A Coach’s Thoughts on Lacrosse Positions

Kevin Meany: A Coach’s Thoughts on Lacrosse Positions

Practice has started. After warm ups and some stick drills, we coaches are going to break our players up into position groups. Who decides which players go where? Hopefully the head coach. And hopefully he has done some research, consulted with his staff, players, and their parents, and put some thought into these decisions.

I am not talking about deciding positions for brand new players or elementary-age players. Those players should be concentrating on stick-skill development and learning the rules of the game, not worrying about whether they are attack, midfielders, or defensemen. I usually rotate these younger players from defense, to midfield, to attack during the game so they learn each position and get to appreciate the differences between the positions. Goalies are another story altogether and probably rate their own blog post. What I am talking about is middle school age players and up. Guys who have played before, can catch and throw, and understand the rules of the game.

I do not believe that there is some scientific formula for figuring out what position you should play based on a list of physical traits. A player’s motivation is almost as important as any physical traits. This is much more of an art than a science. The days of putting the fat kid in the goal and the slower guys on defense are long gone. A team needs athletes at every position to be competitive. If anything, I try to hide my slower players on attack.   

Picking Players’ Positions

Coaches have a number of different responsibilities to consider when “guiding” players to specific positions. The two main responsibilities are:

  1. Putting the most effective team on the field to compete with and defeat your opponent, and

  2. Putting your players in the best possible position for personal success.

As a coach, I understand that responsibility #1 trumps responsibility #2 if they conflict. However, more often than not, they do not conflict and actually support each other.

I always ask my players what position they would like to play. But before that, I ask my coaching staff what we need to be competitive. If you looked at a middle school roster after sign ups, you will have 17 attack, 5 midfielders, 2 defensemen, and 1 goalie (if you are lucky). High schoolers are a little more realistic, or maybe just opportunistic. They look at their teammates and figure out where they can get the most playing time.

When players get to play the position they want to play, they are generally happier and generally play better. This meets responsibility #2, personal success. But that does not always help us coaches meet responsibility #1, team success.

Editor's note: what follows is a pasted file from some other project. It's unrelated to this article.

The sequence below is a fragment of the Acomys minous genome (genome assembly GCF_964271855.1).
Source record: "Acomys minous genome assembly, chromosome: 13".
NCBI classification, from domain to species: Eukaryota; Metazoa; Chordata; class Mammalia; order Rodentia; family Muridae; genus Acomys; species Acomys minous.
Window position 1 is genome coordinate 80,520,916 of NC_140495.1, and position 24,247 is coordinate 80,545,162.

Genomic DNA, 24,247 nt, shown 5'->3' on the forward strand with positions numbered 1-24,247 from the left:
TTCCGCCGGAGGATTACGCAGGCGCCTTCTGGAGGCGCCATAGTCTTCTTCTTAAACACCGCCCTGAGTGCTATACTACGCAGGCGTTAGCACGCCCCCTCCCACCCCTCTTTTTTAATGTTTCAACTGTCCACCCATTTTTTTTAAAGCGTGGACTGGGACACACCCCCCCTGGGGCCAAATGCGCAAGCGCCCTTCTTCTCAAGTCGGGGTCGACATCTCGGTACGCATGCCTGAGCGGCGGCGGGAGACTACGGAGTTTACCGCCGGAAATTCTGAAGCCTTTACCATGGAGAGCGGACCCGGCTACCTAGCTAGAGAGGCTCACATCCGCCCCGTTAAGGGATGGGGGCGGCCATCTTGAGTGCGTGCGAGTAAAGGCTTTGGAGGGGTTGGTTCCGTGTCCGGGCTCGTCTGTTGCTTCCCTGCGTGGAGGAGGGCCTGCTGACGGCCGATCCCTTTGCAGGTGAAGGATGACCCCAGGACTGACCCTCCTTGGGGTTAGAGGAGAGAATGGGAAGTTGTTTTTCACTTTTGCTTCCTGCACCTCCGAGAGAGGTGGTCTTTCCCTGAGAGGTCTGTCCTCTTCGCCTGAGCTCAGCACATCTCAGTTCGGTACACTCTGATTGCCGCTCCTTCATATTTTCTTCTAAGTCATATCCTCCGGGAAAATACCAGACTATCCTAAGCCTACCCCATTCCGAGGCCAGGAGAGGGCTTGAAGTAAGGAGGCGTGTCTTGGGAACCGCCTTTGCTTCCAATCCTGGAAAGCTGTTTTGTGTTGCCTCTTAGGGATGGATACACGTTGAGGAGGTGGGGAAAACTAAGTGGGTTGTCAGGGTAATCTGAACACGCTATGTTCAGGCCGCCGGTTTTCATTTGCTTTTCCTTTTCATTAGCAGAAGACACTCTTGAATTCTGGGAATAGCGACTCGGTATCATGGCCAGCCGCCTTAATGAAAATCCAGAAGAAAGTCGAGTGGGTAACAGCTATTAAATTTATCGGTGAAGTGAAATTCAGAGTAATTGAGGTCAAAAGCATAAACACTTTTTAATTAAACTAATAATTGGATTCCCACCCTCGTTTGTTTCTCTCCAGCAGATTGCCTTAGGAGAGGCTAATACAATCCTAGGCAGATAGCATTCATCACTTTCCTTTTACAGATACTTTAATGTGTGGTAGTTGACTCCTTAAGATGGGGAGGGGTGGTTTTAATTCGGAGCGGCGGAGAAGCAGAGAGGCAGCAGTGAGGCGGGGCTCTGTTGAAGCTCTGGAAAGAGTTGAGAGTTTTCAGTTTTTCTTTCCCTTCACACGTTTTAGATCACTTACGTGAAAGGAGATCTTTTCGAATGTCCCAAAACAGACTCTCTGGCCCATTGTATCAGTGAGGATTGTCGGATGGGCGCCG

Successfully changing a player’s position is a delicate operation that involves a tremendous level of salesmanship. Knowing your audience is key. Will your player respond to the “team needs you” approach or do you have to sell them on the “opportunity for personal success”?  Coaches need to know that going into the conversation. It is not like the old days when “whatever is best for the team” was the default motivation for a player.

The more a coach knows about his players, his opponents, and the game of lacrosse, the better his decisions regarding positions will be. I have moved players from midfield to attack, from attack to goalie, from goalie to midfield, from midfield to defense, and any other combination you can come up with. Most of the moves were successful because I explained it to the players in terms they understood and with motivations they could relate to. Parental buy-in for a position change is almost as important as player buy-in. High school age players can communicate this to their parents. However, parents of younger players need to be part of the equation from the beginning.

Changing a player’s position doesn’t have to be scary. Just do your homework and sell it to your players and their parents as you would every other aspect of your program.

About the Author

Kevin Meany is the head boys coach at Swax Lax Lacrosse. He was a goalie for Providence College, and when he’s not coaching for Swax Lax Lacrosse, he’s the assistant coach for the Morristown-Beard varsity and middle school lacrosse teams in Morristown, New Jersey, and a contributor to the Swax Lax team.